“Romanians don’t want criminals making the law and magistrates being subordinated to politicians”

 

President Klaus Iohannis on Wednesday stated also that the Public Ministry must implement measures to solve cases in a more efficient manner, to reduce the number of case files and balance the activity volume of the prosecutors’ offices.

“Any activity report invites us to look to the future. We must find and implement measures at the Public Ministry level that will help conducting the cases in a more efficient manner, by reducing the number of files and balancing the activity volume of the prosecutors’ offices. All these can contribute to the consolidation of the progress made by the Public Ministry so far,” said the Head of State at the presentation of Public Ministry’s 2017 the activity report.

He underscored that Romania needs to develop public policies and a legislation that will focus more on prevention measures to stop the criminal phenomenon and on the education of the citizens, especially the younger ones, with respect to the negative effects of breaking criminal laws.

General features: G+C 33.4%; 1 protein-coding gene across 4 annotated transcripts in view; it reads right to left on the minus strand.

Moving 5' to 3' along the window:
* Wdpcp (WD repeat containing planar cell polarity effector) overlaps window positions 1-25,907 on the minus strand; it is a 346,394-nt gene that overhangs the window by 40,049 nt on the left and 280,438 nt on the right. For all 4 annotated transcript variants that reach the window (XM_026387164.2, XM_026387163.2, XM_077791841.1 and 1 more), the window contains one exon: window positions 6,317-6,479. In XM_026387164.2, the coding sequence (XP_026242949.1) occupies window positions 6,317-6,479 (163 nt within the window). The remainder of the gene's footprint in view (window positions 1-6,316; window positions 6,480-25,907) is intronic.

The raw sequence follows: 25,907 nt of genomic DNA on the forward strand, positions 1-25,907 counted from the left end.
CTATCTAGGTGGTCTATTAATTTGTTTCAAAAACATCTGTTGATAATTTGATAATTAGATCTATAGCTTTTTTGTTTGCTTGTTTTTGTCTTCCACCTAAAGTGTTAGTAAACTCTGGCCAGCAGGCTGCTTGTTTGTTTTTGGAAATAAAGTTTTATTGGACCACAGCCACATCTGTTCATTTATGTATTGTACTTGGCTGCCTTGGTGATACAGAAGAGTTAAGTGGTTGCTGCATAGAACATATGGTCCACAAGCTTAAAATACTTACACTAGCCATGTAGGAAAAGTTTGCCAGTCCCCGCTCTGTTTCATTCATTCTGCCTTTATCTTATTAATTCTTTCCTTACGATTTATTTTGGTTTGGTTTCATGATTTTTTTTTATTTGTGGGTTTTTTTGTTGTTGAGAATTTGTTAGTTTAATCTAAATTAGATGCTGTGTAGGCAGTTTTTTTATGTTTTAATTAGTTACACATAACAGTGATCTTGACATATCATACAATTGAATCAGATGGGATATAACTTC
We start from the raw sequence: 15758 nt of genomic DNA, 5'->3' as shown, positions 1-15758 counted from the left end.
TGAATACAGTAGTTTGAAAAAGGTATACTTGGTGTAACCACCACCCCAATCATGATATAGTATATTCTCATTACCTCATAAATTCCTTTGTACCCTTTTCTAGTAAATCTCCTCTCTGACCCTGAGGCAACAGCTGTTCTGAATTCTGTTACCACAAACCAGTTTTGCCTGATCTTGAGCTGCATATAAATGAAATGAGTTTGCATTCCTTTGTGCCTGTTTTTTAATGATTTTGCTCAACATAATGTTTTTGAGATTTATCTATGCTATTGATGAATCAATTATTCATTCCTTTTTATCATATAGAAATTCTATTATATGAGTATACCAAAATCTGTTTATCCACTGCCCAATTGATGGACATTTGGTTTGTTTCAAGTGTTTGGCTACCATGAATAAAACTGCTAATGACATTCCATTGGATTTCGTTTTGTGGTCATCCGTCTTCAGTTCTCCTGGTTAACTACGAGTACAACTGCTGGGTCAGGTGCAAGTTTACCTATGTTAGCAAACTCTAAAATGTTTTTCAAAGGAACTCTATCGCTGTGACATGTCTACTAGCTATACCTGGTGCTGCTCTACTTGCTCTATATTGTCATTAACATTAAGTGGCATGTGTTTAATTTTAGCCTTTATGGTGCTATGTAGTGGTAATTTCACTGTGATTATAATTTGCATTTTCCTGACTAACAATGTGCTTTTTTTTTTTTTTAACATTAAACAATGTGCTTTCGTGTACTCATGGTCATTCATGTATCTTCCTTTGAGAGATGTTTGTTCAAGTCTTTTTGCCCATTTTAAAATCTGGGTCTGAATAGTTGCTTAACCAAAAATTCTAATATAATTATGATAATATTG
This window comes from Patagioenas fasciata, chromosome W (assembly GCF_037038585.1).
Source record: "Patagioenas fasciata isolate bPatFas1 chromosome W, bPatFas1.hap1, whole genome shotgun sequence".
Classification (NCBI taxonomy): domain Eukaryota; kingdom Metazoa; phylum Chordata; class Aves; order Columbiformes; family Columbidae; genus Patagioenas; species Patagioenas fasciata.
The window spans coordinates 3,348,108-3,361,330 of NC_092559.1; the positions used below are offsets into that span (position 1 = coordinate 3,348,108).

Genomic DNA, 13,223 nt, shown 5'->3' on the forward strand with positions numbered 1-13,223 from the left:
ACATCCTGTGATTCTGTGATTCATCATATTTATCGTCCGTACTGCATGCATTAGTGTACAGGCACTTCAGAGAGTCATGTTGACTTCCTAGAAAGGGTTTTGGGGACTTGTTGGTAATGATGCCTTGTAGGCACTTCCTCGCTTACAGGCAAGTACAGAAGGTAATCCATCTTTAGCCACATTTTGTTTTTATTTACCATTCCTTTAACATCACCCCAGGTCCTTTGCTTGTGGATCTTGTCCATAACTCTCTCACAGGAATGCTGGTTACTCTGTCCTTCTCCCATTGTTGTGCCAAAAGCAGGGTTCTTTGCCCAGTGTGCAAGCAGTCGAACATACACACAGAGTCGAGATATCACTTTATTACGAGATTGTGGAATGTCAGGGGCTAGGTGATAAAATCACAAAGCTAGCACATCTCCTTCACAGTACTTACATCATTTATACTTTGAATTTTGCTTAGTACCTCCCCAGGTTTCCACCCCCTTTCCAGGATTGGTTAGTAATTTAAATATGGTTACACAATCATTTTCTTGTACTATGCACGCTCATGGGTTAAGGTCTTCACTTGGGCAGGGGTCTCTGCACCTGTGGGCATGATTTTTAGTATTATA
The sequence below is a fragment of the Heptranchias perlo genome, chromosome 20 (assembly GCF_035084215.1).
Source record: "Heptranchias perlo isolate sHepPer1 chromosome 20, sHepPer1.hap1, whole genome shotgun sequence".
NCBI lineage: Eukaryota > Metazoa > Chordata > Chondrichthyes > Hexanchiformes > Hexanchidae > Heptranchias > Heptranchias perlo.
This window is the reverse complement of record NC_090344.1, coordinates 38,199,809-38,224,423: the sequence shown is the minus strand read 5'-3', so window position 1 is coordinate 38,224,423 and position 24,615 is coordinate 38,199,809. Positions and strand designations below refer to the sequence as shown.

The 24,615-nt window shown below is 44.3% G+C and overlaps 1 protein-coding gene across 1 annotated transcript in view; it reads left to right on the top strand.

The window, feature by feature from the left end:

“Romanians do not want criminals to make the law and magistrates to be subordinated to the politicians. Society understood that a modern Romania cannot be built on quicksand, and one of the basic pillars of democracy, and I refer here, of course, to an independent judiciary, must function in the most efficient manner possible. Justice is a public service and citizens have big expectations from the magistrates in this respect,” added the Head of State.

In the end, he assured the prosecutors that he will remain a firm supporter of an independent and functional judiciary, which guarantees and respects the rights and liberties of the citizens.